It’s Enough to Make You Sick, the Failure of American healthcare and a Prescription for the Cure by Jeffrey Lobosky, M.D.
Gone Girl by Gillian Flynn
Kingdom of Strangers by Zoe Ferraris
The Watch by Joydeep Roy-Bhattacharya
Bad Faith by Robert Tanenbaum
Robert Ludlum’s the Bourne Imperative by Eric Van Lustbader
Rizzoli & Isles
We Need to Talk About Kevin
New Year’s Eve
The Woman in Black
Man on a Ledge
The Inquisitor by Mark Allen Smith
Geiger, a strange, dispassionate genius at torture who hires himself out to clients in need of high-level "information retrieval," must confront deeply repressed memories of his traumatic upbringing when a duplicitous client uses a young boy as a pawn. A breezy, involving thriller, Smith has created one of the most utterly distinctive protagonists in a recent thriller, and one of the most unexpectedly sympathetic.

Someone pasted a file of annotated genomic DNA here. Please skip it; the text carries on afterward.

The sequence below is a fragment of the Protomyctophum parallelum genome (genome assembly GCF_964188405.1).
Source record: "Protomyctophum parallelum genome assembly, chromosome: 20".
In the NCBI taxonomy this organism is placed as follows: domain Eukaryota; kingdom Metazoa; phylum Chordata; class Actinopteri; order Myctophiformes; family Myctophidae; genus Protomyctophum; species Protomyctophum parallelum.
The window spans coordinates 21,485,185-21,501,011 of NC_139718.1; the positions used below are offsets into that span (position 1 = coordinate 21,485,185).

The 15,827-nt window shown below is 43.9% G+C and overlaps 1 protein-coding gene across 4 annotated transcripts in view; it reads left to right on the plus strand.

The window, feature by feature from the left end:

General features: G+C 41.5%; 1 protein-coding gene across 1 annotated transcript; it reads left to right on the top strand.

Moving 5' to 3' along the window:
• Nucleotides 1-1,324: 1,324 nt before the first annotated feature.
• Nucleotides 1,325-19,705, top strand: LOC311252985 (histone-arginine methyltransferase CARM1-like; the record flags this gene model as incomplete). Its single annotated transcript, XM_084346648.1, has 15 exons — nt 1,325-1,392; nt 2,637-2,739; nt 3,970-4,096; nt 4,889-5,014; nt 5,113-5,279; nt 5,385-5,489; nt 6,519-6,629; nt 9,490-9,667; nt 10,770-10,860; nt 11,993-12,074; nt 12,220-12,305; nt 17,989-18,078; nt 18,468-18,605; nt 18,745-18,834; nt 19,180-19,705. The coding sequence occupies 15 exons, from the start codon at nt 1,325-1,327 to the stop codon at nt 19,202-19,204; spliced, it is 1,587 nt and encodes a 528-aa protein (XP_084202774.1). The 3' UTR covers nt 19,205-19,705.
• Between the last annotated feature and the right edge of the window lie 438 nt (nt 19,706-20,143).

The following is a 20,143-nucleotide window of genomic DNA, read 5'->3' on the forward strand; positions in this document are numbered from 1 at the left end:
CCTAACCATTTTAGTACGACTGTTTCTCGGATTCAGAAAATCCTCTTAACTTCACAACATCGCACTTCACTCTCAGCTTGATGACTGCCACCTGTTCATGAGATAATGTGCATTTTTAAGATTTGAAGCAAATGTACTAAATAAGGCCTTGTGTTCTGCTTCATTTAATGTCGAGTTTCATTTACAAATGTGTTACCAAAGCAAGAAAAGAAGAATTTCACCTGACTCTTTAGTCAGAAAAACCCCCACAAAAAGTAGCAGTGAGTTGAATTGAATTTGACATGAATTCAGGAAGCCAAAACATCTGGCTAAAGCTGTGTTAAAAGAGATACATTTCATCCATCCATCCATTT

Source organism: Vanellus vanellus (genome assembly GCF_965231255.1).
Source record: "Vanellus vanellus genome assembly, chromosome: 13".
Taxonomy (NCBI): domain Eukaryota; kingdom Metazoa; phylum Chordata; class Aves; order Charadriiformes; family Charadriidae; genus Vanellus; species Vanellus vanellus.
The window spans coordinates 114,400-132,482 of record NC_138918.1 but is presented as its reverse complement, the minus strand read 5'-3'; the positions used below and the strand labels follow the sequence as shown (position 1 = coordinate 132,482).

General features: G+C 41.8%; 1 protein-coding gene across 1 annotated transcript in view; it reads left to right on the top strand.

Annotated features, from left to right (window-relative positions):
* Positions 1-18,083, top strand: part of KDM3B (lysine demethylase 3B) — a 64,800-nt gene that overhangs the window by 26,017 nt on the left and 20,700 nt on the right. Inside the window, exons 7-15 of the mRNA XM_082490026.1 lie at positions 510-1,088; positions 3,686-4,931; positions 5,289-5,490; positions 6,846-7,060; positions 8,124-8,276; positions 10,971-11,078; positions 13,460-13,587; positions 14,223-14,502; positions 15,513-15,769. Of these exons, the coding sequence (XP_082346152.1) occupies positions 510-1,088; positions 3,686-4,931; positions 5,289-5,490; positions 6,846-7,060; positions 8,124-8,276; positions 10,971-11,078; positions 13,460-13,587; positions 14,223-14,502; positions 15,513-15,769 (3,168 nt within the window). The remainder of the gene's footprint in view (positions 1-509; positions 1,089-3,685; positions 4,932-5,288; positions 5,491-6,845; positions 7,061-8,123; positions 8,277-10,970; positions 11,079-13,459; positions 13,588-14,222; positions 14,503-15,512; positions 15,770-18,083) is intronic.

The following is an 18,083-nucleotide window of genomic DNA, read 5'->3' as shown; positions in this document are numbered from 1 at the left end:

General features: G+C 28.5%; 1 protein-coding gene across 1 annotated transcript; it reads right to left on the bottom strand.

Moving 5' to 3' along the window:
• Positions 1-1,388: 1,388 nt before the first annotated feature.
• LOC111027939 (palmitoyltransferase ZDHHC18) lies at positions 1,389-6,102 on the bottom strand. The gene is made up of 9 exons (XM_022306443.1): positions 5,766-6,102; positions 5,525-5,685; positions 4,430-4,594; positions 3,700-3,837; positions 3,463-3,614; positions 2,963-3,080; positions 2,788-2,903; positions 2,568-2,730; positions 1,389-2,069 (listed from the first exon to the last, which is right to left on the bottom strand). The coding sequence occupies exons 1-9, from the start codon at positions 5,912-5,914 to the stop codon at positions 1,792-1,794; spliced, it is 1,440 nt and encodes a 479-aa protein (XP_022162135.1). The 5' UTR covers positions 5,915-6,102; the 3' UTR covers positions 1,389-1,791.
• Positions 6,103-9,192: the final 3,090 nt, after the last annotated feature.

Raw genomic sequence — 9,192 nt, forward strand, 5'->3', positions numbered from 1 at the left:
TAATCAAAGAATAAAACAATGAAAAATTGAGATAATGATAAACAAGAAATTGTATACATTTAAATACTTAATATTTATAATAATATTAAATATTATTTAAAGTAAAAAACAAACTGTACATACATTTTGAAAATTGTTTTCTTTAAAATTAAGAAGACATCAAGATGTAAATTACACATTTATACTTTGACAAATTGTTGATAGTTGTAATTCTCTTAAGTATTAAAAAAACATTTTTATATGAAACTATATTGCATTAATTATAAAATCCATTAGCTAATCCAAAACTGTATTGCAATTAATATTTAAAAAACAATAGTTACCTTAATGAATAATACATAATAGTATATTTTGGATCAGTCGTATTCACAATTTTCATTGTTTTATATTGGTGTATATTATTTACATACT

The Tinkers by Paul Harding
An old man lies dying. Propped up in his living room and surrounded by his children and grandchildren, George Washington Crosby drifts in and out of consciousness, back to his impoverished childhood in Maine. His memories intertwine with those of his father, an epileptic, itinerant peddler and his grandfather, a Methodist preacher beset by madness. Bleak, yes but surprisingly uplifting. A first novel that won the 2010 Pulitzer Prize for fiction.